#1
Hi all just received an Harley Benton PB 20 BK for xmas, never played an instrument before so any Ideas where to start?
#2
You could get a bass book. I've got the Hal Leonard Bass Method Complete Edition (it was my Christmas present) and it's pretty good stuff, at least IMO. And I usually have pretty strong opinions about how something should/shouldn't be taught. It has three books in it - books 1, 2 and 3 which are beginner, intermediate and a bit more advanced stuff - so it'll be useful even after you have learned the basics.

(The good thing I noticed was that it doesn't make you learn all the scale shapes and all that BS immediately. It only teaches them later when you already can use the notes. Also it teaches you to read notation, not just tabs. And that's a good skill to have.)

And of course just learn songs that you like. Many basic rock songs are pretty simple. If you want really simple, AC/DC songs are usually pretty easy (most of the time they are just constant 8th single note lines). To make them feel more interesting to play, play over the song. That way you can just jam with your favorite artists and even simple stuff sounds good.

Remember to learn to use your ears. A good ear is the best skill a musician can have. Don't rely 100% on tabs. Using tabs does improve your technique as much as learning the songs by ear does but what do you do with technique if you don't know how to use them in your own songs? That's why you need a good ear. And to improve your ear, you could just try learning songs by ear.
Quote by AlanHB
Just remember that there are no boring scales, just boring players.

Gear

Bach Stradivarius 37G
Charvel So Cal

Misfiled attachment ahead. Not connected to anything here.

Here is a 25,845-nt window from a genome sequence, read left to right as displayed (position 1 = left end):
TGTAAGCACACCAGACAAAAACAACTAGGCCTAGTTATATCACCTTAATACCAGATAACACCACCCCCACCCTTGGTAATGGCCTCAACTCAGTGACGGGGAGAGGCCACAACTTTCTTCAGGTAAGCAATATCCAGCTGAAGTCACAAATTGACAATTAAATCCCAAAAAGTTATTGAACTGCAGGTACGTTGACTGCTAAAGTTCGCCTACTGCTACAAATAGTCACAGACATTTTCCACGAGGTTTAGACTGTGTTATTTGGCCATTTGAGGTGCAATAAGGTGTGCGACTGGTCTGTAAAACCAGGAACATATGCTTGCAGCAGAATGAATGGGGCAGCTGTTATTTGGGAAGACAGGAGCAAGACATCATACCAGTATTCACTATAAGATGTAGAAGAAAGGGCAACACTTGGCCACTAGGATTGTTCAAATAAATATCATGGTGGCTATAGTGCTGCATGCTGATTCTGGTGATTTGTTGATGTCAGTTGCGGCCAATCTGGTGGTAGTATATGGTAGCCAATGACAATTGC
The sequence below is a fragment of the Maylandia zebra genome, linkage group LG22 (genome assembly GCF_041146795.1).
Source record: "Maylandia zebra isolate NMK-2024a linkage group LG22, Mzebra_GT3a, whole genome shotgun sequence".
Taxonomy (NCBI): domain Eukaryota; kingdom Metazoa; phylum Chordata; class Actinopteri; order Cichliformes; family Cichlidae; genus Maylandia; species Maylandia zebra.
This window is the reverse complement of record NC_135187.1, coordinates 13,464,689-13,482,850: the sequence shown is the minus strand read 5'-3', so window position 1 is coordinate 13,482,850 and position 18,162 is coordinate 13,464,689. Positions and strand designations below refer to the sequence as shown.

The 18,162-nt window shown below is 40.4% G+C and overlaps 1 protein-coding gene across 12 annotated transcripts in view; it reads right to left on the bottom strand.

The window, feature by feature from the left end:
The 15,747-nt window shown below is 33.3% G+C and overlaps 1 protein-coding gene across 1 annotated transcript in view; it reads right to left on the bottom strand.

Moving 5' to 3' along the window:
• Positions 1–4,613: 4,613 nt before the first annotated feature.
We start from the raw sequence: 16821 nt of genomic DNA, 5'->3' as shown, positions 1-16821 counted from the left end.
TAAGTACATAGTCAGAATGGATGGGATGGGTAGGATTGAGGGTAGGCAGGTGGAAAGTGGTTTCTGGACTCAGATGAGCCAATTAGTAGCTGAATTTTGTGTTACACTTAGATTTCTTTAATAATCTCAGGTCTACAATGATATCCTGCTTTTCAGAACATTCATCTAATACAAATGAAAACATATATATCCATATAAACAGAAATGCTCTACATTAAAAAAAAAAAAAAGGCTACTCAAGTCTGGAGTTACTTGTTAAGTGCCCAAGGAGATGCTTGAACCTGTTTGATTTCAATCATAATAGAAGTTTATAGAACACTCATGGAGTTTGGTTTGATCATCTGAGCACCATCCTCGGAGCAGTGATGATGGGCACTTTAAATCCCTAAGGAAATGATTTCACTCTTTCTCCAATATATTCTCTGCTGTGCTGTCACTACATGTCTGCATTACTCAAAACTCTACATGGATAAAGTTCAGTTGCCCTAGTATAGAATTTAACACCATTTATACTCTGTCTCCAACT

Fender Dimension Bass
Hartke HyDrive 210c
Ibanez BL70
Laney VC30
Tokai TB48
Yamaha FG720S-12
Yamaha P115
Last edited by MaggaraMarine at Dec 28, 2013,
#3
I will second the Hal Leonard books. They also come with great CDs to play along with.

There are also some good DVDs out there for beginners (if you are a more visual learner). Though I am not a huge fan of his, Billy Sheehan has a good beginner DVD that will get you well along the way.

And welcome to the low end. Its never to late to join the thundering army of bass players!
#4
Basic books, scales, and basic chord forms are a great place to start. You can find the scale patterns and chord forms online while you are waiting to get your book. It would also be of great help to learn all of the notes on your fretboard.

http://www.cyberfretbass.com/bass-scales/

http://www.harlanterson.com/chordshapes.htm

http://www.studybass.com/
"Maybe this world is another planet's hell?" - Aldous Huxley
#5
Hey

As the others said, you can use some books for beginners.

When i started, i try to play some easy songs like :

- Never there (Cake)
- Nuthin But A G Thang (Dr Dre)
- Natural's not in it (Gang of Four)

Some ideas ^^
Good luck
#6
Lick Library have got some good DVD's.

I have mixed feelings on a noob just learning scales at the start. While i agree it is, of course, a solid foundation for any instrument, the bass is one of the instruments where you can start playing some really basic songs right off the bat. You are still learning technique but having fun at the same time. Do a bit of both, but definitely play some songs. That's what it's all about, after all.
#7